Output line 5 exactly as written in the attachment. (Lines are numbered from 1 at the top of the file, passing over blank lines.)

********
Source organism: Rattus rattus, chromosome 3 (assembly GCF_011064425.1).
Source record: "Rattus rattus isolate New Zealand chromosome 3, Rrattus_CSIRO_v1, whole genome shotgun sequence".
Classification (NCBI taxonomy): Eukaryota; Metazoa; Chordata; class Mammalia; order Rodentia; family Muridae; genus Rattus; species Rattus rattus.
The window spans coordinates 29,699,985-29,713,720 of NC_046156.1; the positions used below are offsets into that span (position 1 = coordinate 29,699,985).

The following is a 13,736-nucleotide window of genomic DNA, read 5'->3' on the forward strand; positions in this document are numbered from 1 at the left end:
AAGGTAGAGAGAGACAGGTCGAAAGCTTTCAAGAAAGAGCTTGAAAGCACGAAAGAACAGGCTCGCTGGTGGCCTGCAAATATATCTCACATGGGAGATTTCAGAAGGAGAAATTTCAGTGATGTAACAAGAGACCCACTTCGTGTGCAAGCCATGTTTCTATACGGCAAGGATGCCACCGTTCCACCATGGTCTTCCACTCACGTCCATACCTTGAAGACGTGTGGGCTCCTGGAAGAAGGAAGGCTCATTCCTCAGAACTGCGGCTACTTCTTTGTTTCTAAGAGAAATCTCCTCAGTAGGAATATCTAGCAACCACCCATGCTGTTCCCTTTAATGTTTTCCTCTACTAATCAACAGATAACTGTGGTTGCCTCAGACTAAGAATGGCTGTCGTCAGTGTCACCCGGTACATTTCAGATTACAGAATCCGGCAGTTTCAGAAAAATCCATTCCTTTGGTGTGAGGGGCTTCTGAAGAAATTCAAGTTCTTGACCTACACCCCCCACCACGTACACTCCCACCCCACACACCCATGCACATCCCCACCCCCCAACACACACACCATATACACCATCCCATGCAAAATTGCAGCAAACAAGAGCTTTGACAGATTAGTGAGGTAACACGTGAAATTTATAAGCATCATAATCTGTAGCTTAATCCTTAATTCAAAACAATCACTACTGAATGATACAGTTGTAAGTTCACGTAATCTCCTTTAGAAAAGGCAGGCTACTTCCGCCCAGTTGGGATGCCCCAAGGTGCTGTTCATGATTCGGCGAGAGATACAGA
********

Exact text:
The following is a 13,736-nucleotide window of genomic DNA, read 5'->3' on the forward strand; positions in this document are numbered from 1 at the left end: